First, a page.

In this group of descriptors, topological information is derived from the full connectivity graph of the atomic environment instead of simplified indices. Examples of this class of methods include the Coulomb and sine matrices,41n-gram graphs,42,43 and graph-based Neural Network (NN) models such as DTNN,44 SchNET,12 and CGCNN.45 While Coulomb and sine matrices use atom-to-atom connection information directly and are thus based on the inferred chemical bonding between atoms, the input representations of graph neural network models are defined through neighborhood analysis of atomic connectivity graphs and can be constructed from the full n-body topology.

Another approach to use topology information such as bonds, angles, and higher-order many-body contributions is to group them into sets of building blocks and apply histograms on these blocks over the input datasets. Several successful implementations of these approach are Bag-of-Bonds (BoB)46 and its analogy to higher order contributions, for example, bag-of-angles and k-bags.

Topology information provides atomic connectivity data and is very useful for structural similarity comparison, since this information is automatically invariant under changes in the atomic positions. Topology is a blueprint of chemical bonding definitions for materials or molecules. However, it is not a physical observable, and therefore, it cannot be constructed uniquely. For novel material discovery, one needs to use electronic structure calculations to generate new data comprising the properties and construction of structural representations of uncharted material compositions. However, such database construction for new structures is extremely expensive.

Modeling materials and molecules at the atomic scale is essential to identify novel materials for applications of interest or to determine candidate molecules with a specific function in a desired medium. When accuracy and reliability of concern, preference is usually given to ab initio calculations. However, these first-principles calculations are inaccessible for systems requiring long time scales and/or large numbers of atoms. To significantly reduce the computational cost, interatomic potentials or force fields are employed to define the interactions between atoms using parametrized forms of functions in place of the electronic interactions. Although these approaches allow larger numbers of atoms to be included in simulations and provide access to much longer time scales, their prediction accuracies are typically limited as a result of simplified models describing interatomic interactions.

A prominent recent trend has been to address this limitation with machine learning interatomic potentials (MLIPs), i.e., by replacing fixed functional forms for the atomic interactions with data-driven machine learning models that map from atomic positions to potential energy surface (PES), via descriptors based on the local neighborhood of each atom. This approach based on atomic-densities extraction has been applied in pioneering models using symmetry functions8 and, more recently, the so-called smooth-overlap of atomic positions (SOAP).9,47 Symmetry functions are widely used in neural network interatomic potentials (NNP)8,32,48,49 successfully for many molecules and materials, including water, crystals with various phases,50 and amorphous solids in various concentrations,51,52 while SOAP is typically incorporated in Gaussian Approximation Potentials (GAP).9,47 GAP has been applied to many molecules and materials.4,53–55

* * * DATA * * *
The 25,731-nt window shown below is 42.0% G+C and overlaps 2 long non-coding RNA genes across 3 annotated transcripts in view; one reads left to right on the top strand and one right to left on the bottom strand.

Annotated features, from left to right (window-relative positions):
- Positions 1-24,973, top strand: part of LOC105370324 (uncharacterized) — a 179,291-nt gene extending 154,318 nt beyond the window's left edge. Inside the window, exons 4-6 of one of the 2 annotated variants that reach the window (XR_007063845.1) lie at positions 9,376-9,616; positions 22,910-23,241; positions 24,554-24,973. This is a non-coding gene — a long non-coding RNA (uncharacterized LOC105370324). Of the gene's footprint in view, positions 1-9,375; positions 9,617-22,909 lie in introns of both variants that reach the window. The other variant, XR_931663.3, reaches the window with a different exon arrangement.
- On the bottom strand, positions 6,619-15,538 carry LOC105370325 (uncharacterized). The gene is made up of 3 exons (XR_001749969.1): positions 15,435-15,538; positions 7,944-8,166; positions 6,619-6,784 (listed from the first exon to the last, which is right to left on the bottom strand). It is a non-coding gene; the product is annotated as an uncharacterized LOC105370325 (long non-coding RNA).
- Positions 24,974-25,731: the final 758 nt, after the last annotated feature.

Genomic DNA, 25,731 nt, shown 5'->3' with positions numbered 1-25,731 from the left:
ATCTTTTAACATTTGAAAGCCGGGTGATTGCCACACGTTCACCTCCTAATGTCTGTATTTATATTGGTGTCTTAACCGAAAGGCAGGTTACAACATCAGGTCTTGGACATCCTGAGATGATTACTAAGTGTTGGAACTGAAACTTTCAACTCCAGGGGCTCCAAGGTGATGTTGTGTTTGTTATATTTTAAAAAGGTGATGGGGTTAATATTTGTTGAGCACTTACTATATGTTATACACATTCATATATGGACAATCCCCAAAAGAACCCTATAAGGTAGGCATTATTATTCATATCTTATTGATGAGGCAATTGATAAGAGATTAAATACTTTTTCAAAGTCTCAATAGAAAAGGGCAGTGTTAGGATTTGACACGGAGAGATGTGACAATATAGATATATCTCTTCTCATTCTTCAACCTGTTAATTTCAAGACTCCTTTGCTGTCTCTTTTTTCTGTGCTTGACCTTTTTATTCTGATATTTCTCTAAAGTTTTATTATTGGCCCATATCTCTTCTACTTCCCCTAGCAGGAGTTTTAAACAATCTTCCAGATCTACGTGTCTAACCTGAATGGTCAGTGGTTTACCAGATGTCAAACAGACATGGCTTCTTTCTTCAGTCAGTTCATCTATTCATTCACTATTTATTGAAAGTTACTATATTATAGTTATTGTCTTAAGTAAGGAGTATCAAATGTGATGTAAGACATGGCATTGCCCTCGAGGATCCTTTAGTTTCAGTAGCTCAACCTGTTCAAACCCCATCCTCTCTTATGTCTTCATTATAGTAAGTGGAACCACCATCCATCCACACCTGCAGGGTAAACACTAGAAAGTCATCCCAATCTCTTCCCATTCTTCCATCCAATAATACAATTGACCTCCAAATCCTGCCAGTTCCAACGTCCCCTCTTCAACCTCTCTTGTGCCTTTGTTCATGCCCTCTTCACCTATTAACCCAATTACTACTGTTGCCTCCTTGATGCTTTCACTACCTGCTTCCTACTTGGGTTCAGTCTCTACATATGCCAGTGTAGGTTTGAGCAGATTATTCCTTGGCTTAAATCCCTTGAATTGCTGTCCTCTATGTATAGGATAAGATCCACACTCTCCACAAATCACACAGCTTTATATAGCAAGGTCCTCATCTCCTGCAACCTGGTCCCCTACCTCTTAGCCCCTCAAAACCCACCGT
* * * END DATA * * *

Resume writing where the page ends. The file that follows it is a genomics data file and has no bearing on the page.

In this final class of descriptors, there have been many developments in recent years. In addition to atom-centered symmetry functions (ACSF) and SOAP descriptors, different basis expansions such as bispectrum and Chebyshev polynomials have also been utilized in SNAP potentials56,57 and NNPs,58 respectively. Further advances are also provided in ML models based on atomic and many-body expansions with tensor representations such as Many-Body Tensor Representation (MBTR).10 

An alternative approach is to employ linear regression using a symmetric polynomial basis. This approach was pioneered by Bowman and Braams,59 while more recent symmetric bases are the Moment Tensor Potentials (MTP)15 and the Atomic Cluster Expansion (ACE).60 The MTP and ACE basis are also based on density projections and therefore closely related to the descriptors described above. In particular, ACE can also be seen as a direct generalization of SOAP and SNAP, providing features of arbitrary correlation order.

Recent works have demonstrated that the atomic-density representations can be unified in a common mathematical framework61 and that the descriptors can be decorated with additional properties to extend their capabilities, such as in λ-SOAP representations for learning from tensor properties.61